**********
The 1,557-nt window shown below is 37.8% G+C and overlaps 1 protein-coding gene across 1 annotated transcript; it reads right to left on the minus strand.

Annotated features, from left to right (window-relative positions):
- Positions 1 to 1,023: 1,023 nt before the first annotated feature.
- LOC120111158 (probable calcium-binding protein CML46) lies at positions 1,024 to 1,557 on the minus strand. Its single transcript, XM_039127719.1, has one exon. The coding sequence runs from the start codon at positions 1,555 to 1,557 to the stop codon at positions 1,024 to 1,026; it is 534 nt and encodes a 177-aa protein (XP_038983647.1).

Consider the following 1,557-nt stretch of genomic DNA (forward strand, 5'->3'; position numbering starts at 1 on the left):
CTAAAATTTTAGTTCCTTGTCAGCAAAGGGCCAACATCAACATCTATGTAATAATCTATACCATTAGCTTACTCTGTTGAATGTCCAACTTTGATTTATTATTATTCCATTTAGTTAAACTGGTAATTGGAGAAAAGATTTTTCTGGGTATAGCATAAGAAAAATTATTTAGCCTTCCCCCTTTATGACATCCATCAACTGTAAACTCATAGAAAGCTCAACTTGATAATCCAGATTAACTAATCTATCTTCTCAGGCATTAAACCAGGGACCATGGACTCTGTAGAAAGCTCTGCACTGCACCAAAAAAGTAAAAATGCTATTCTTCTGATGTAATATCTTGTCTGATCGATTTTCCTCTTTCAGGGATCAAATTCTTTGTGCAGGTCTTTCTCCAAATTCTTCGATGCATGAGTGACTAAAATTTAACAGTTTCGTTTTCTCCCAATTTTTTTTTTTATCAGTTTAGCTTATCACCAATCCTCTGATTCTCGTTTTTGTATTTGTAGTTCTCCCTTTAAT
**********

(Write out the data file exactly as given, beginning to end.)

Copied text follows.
The 1,557-nt window shown below is 37.8% G+C and overlaps 1 protein-coding gene across 1 annotated transcript; it reads right to left on the minus strand.

Annotated features, from left to right (window-relative positions):
- Positions 1 to 1,023: 1,023 nt before the first annotated feature.
- LOC120111158 (probable calcium-binding protein CML46) lies at positions 1,024 to 1,557 on the minus strand. Its single transcript, XM_039127719.1, has one exon. The coding sequence runs from the start codon at positions 1,555 to 1,557 to the stop codon at positions 1,024 to 1,026; it is 534 nt and encodes a 177-aa protein (XP_038983647.1).

Consider the following 1,557-nt stretch of genomic DNA (forward strand, 5'->3'; position numbering starts at 1 on the left):
CTAAAATTTTAGTTCCTTGTCAGCAAAGGGCCAACATCAACATCTATGTAATAATCTATACCATTAGCTTACTCTGTTGAATGTCCAACTTTGATTTATTATTATTCCATTTAGTTAAACTGGTAATTGGAGAAAAGATTTTTCTGGGTATAGCATAAGAAAAATTATTTAGCCTTCCCCCTTTATGACATCCATCAACTGTAAACTCATAGAAAGCTCAACTTGATAATCCAGATTAACTAATCTATCTTCTCAGGCATTAAACCAGGGACCATGGACTCTGTAGAAAGCTCTGCACTGCACCAAAAAAGTAAAAATGCTATTCTTCTGATGTAATATCTTGTCTGATCGATTTTCCTCTTTCAGGGATCAAATTCTTTGTGCAGGTCTTTCTCCAAATTCTTCGATGCATGAGTGACTAAAATTTAACAGTTTCGTTTTCTCCCAATTTTTTTTTTTATCAGTTTAGCTTATCACCAATCCTCTGATTCTCGTTTTTGTATTTGTAGTTCTCCCTTTAAT